This is one of the first important financial decisions you will have to make in your business.

If you already have your business plan together, you probably have a good idea on how much money you will need and where the money will be coming from.

How you come up with the money could determine how your business is structured and run.

You might have enough money in your savings, but if not, you’ll need to either raise money or borrow it.

There are benefits and pitfalls from each funding option.

Self-Funding

This can look like turning to family and friends for money or tapping into your savings or 401(k).

With this option, you get to maintain the most control over your business, but all of the risk falls solely on you.

Venture Capital Investors

Investors can give you money to help you start your business, usually in exchange for a percentage of ownership and an active role in the company.

Seeking funding through venture capitalists is most common with corporate structures.

Investors may be less likely to invest in your company if you are choosing a legal structure other than corporation.

This form of funding can take the financial burden off of you, but will give you less control over your business.

Crowdfunding

You can raise money from a large group of people.

These people usually aren’t investors looking for a return on their money, instead they expect some sort of gift from your company as a thanks for their contribution.

The gift can be anything from one of your products, a special perk, or getting recognition for their donation.

This is a very low risk option for business owners because if the business fails, they are usually under no obligation to repay the crowd-funders.

Every crowdfunding platform is different, so make sure you understand the financial and legal obligations required before going this route.

Small Business Loan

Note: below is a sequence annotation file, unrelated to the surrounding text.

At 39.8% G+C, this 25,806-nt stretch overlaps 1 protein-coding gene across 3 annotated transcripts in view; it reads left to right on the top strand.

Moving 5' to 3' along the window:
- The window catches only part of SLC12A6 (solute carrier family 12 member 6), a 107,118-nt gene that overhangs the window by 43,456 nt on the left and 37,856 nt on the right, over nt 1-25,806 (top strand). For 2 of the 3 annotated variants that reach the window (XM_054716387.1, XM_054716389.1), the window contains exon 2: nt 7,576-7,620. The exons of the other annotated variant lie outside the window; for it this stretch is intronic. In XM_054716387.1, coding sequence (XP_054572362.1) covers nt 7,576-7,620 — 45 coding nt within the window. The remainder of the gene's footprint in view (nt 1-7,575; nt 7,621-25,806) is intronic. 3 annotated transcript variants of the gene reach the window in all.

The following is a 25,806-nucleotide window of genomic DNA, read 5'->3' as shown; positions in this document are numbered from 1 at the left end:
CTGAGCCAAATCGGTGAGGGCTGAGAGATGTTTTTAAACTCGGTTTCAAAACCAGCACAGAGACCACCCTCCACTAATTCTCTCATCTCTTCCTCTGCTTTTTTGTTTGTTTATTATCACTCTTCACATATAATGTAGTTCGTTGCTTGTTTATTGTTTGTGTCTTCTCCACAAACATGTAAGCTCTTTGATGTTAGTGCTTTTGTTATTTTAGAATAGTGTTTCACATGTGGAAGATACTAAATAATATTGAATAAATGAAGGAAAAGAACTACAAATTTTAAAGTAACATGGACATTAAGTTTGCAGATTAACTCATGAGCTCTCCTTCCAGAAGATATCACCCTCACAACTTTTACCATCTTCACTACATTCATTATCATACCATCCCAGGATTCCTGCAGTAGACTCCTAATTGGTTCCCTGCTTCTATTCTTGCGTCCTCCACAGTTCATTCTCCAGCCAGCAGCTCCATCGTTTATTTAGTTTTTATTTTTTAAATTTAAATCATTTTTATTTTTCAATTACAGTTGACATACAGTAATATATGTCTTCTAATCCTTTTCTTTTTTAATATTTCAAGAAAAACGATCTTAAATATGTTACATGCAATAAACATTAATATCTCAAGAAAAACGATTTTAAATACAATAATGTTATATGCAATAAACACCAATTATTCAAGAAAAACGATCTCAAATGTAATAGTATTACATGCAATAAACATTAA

If you would like to keep full control of your business, but don’t have the funds to invest, a small business loan is a great option for you.

You can get these through banks and credit unions.

Having your business plan, financial projections, and expense sheet available will increase your chances of being approved for the loan.

Rates vary at each institution so make sure you do your research and compare rates before choosing where you will get the loan through.

The downfall with this option is if your business is seen as too-risky, you may have significant difficulty being approved for a loan.

Legal Structure

Your legal structure will affect your personal liability, how much you will pay in taxes, and the paperwork you will need to file.

You need to choose your structure before filing with your state.

Choosing the right legal structure from the start is crucial.

Changing it later on can cause complications and tax penalties. There may even be restrictions based on where you are located.

Here are the business structures you can choose from.

Sole Proprietorship

This is the easiest type of business to start as you are automatically considered a sole proprietorship if you conduct business without registering.

Because there is no legal separation between you and your business, you can be held personally responsible for your business’s debts and legal liabilities.

This type of structure is recommended for smaller and lower-risk businesses.

Partnership

A partnership is the simplest structure for two ore more people to own a business together.

There are two types of partnerships:

  • Limited partnerships (LP) have one general partner with unlimited liability and one or more partners with limited liability and limited control of the business.
  • A limited liability partnership (LLP) is similar, but gives limited liability to every owner protecting them from the company’s liabilities.

Limited Liability Company (LLC)

This business structure gives you the best of both worlds between a sole proprietorship and a corporation.

You are protected from your business’s liabilities, but you can avoid corporate taxes by filing as a pass-through entity.

Corporation (C Corp)

A corporation, also known as a C Corp, is a separate legal entity from its owners and can be held legally liable.

This structure provides the strongest protection from personal liability, but is also the most costly and requires extensive record keeping.

S Corp

An S Corporation, also referred to as a Small Business Corporation, is a special structure designed to avoid the double taxation that occurs in C Corps.

You can file as a pass-through entity to avoid corporate tax rates.

There are many restrictions for businesses and owners to qualify to file as an S Corp.

B Corp

Also known as a benefit corporation, B Corps are a for-profit corporation that not only make financial profit, but produce some sort of public benefit.

It is a private certification for businesses that do good public work.

They are taxed the same as corporations, but meet higher standards of purpose, accountability, and transparency.